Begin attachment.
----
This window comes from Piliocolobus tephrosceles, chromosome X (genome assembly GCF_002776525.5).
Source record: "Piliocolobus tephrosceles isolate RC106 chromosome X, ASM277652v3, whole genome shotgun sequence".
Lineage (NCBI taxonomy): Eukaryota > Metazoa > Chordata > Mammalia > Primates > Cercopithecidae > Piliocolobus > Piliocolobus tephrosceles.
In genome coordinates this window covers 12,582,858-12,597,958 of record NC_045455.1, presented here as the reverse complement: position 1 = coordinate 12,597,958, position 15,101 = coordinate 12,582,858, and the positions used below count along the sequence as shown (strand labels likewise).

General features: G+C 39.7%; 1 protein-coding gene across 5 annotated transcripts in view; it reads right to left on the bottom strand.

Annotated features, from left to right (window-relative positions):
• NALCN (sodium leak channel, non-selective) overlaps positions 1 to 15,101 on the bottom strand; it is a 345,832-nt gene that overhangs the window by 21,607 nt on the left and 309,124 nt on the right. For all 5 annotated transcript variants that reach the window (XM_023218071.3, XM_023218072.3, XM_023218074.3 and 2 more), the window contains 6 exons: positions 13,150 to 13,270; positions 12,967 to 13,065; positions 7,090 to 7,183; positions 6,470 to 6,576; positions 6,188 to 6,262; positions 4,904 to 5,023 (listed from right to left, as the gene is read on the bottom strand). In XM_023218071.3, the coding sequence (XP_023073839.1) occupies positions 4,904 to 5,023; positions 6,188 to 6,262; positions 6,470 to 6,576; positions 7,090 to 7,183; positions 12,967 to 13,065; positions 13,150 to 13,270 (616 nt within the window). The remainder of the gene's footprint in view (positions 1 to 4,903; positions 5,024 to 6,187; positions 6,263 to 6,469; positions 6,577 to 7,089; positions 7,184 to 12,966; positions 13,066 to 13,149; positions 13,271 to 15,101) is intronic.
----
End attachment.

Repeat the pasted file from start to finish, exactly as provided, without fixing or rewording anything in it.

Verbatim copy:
This window comes from Piliocolobus tephrosceles, chromosome X (genome assembly GCF_002776525.5).
Source record: "Piliocolobus tephrosceles isolate RC106 chromosome X, ASM277652v3, whole genome shotgun sequence".
Lineage (NCBI taxonomy): Eukaryota > Metazoa > Chordata > Mammalia > Primates > Cercopithecidae > Piliocolobus > Piliocolobus tephrosceles.
In genome coordinates this window covers 12,582,858-12,597,958 of record NC_045455.1, presented here as the reverse complement: position 1 = coordinate 12,597,958, position 15,101 = coordinate 12,582,858, and the positions used below count along the sequence as shown (strand labels likewise).

General features: G+C 39.7%; 1 protein-coding gene across 5 annotated transcripts in view; it reads right to left on the bottom strand.

Annotated features, from left to right (window-relative positions):
• NALCN (sodium leak channel, non-selective) overlaps positions 1 to 15,101 on the bottom strand; it is a 345,832-nt gene that overhangs the window by 21,607 nt on the left and 309,124 nt on the right. For all 5 annotated transcript variants that reach the window (XM_023218071.3, XM_023218072.3, XM_023218074.3 and 2 more), the window contains 6 exons: positions 13,150 to 13,270; positions 12,967 to 13,065; positions 7,090 to 7,183; positions 6,470 to 6,576; positions 6,188 to 6,262; positions 4,904 to 5,023 (listed from right to left, as the gene is read on the bottom strand). In XM_023218071.3, the coding sequence (XP_023073839.1) occupies positions 4,904 to 5,023; positions 6,188 to 6,262; positions 6,470 to 6,576; positions 7,090 to 7,183; positions 12,967 to 13,065; positions 13,150 to 13,270 (616 nt within the window). The remainder of the gene's footprint in view (positions 1 to 4,903; positions 5,024 to 6,187; positions 6,263 to 6,469; positions 6,577 to 7,089; positions 7,184 to 12,966; positions 13,066 to 13,149; positions 13,271 to 15,101) is intronic.